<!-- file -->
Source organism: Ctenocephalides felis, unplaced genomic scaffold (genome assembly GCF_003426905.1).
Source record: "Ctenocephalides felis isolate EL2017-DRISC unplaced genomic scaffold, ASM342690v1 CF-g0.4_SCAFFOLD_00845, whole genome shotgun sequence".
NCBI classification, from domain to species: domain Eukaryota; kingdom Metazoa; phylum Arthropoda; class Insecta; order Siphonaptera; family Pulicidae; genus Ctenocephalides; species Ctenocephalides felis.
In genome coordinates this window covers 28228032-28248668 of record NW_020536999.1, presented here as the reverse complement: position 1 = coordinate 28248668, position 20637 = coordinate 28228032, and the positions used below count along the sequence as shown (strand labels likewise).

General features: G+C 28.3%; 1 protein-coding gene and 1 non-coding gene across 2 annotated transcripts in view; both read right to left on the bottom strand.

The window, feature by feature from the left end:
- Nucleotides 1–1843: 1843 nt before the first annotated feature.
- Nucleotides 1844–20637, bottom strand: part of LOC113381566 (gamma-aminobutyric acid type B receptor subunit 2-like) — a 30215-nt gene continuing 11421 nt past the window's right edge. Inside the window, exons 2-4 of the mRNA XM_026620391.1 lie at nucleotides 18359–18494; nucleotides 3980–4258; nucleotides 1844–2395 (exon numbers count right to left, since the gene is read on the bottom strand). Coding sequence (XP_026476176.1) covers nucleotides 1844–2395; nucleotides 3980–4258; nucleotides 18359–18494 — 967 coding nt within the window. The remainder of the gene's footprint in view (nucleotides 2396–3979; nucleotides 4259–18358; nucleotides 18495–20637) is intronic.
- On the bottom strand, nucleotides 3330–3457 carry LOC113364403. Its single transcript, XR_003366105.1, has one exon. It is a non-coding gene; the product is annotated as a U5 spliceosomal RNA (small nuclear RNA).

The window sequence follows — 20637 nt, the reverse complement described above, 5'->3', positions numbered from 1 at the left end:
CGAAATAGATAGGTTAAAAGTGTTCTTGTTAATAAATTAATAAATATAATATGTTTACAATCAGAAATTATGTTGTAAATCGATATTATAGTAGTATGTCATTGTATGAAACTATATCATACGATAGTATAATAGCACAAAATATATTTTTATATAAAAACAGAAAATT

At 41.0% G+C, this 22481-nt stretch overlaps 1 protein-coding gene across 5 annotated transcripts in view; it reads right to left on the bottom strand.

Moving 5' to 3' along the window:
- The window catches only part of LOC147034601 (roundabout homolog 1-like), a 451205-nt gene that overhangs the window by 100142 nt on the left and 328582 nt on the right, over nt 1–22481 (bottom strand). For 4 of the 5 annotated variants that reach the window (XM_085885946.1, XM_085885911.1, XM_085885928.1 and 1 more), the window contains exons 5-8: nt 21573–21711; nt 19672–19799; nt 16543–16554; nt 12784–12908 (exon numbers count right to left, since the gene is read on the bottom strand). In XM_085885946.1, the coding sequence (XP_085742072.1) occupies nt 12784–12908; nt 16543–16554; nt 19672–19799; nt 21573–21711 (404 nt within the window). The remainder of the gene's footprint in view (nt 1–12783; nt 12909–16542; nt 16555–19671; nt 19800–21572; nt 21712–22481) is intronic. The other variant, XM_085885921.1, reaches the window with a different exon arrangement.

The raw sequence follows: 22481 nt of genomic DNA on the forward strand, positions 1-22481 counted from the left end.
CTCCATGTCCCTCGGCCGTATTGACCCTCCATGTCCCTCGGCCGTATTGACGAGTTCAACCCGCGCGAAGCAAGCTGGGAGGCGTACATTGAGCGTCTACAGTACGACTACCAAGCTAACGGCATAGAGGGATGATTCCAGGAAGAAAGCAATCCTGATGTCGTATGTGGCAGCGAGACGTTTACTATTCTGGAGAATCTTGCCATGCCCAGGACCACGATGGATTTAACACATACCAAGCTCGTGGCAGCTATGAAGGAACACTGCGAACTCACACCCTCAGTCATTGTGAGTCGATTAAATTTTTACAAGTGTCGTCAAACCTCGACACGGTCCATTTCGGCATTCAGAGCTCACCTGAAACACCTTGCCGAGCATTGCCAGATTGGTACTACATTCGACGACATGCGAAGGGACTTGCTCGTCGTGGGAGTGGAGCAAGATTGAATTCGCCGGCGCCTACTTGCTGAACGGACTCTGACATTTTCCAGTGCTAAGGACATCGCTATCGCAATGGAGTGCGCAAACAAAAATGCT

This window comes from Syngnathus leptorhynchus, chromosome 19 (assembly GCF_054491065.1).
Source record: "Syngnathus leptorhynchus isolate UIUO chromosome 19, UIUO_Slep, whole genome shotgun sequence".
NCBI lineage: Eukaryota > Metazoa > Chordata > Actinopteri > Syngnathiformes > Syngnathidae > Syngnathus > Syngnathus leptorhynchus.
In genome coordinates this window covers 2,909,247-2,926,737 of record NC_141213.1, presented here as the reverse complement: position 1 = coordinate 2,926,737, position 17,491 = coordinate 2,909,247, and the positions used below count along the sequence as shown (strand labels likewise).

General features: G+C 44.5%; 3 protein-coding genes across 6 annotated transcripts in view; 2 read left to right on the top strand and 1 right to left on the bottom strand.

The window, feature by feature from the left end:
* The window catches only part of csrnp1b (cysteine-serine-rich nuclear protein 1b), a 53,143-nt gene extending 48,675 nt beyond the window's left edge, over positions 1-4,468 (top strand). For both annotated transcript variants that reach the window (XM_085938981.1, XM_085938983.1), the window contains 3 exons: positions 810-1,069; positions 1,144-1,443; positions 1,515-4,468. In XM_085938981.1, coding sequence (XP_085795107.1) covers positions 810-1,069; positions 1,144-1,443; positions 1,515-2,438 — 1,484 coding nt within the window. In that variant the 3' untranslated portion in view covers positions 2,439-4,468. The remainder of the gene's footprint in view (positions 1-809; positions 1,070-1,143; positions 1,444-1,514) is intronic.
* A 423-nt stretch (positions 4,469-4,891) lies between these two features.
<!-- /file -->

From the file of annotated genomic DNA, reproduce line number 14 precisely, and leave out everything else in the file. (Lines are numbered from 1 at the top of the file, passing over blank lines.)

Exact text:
- The window catches only part of LOC147034601 (roundabout homolog 1-like), a 451205-nt gene that overhangs the window by 100142 nt on the left and 328582 nt on the right, over nt 1–22481 (bottom strand). For 4 of the 5 annotated variants that reach the window (XM_085885946.1, XM_085885911.1, XM_085885928.1 and 1 more), the window contains exons 5-8: nt 21573–21711; nt 19672–19799; nt 16543–16554; nt 12784–12908 (exon numbers count right to left, since the gene is read on the bottom strand). In XM_085885946.1, the coding sequence (XP_085742072.1) occupies nt 12784–12908; nt 16543–16554; nt 19672–19799; nt 21573–21711 (404 nt within the window). The remainder of the gene's footprint in view (nt 1–12783; nt 12909–16542; nt 16555–19671; nt 19800–21572; nt 21712–22481) is intronic. The other variant, XM_085885921.1, reaches the window with a different exon arrangement.